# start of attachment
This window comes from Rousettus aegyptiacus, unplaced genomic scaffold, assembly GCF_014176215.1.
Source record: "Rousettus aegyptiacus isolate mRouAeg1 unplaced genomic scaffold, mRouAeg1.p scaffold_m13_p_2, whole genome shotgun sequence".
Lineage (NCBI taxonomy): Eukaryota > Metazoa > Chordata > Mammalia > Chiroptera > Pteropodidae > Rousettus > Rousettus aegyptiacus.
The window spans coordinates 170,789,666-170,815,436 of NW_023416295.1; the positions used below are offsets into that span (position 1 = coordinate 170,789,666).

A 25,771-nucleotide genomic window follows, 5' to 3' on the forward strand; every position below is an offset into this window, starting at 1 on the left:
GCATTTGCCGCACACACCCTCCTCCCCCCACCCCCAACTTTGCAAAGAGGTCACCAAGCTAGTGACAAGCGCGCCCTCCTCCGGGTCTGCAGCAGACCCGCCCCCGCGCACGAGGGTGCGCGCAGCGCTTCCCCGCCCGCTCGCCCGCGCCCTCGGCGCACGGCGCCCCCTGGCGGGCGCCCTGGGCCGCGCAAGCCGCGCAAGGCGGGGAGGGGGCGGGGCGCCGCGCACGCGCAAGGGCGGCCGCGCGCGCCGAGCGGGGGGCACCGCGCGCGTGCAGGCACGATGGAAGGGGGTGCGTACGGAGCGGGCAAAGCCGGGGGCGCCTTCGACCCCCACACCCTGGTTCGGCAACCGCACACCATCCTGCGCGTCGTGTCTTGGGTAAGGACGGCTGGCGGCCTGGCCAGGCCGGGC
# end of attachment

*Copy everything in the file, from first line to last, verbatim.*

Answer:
This window comes from Rousettus aegyptiacus, unplaced genomic scaffold, assembly GCF_014176215.1.
Source record: "Rousettus aegyptiacus isolate mRouAeg1 unplaced genomic scaffold, mRouAeg1.p scaffold_m13_p_2, whole genome shotgun sequence".
Lineage (NCBI taxonomy): Eukaryota > Metazoa > Chordata > Mammalia > Chiroptera > Pteropodidae > Rousettus > Rousettus aegyptiacus.
The window spans coordinates 170,789,666-170,815,436 of NW_023416295.1; the positions used below are offsets into that span (position 1 = coordinate 170,789,666).

A 25,771-nucleotide genomic window follows, 5' to 3' on the forward strand; every position below is an offset into this window, starting at 1 on the left:
GCATTTGCCGCACACACCCTCCTCCCCCCACCCCCAACTTTGCAAAGAGGTCACCAAGCTAGTGACAAGCGCGCCCTCCTCCGGGTCTGCAGCAGACCCGCCCCCGCGCACGAGGGTGCGCGCAGCGCTTCCCCGCCCGCTCGCCCGCGCCCTCGGCGCACGGCGCCCCCTGGCGGGCGCCCTGGGCCGCGCAAGCCGCGCAAGGCGGGGAGGGGGCGGGGCGCCGCGCACGCGCAAGGGCGGCCGCGCGCGCCGAGCGGGGGGCACCGCGCGCGTGCAGGCACGATGGAAGGGGGTGCGTACGGAGCGGGCAAAGCCGGGGGCGCCTTCGACCCCCACACCCTGGTTCGGCAACCGCACACCATCCTGCGCGTCGTGTCTTGGGTAAGGACGGCTGGCGGCCTGGCCAGGCCGGGC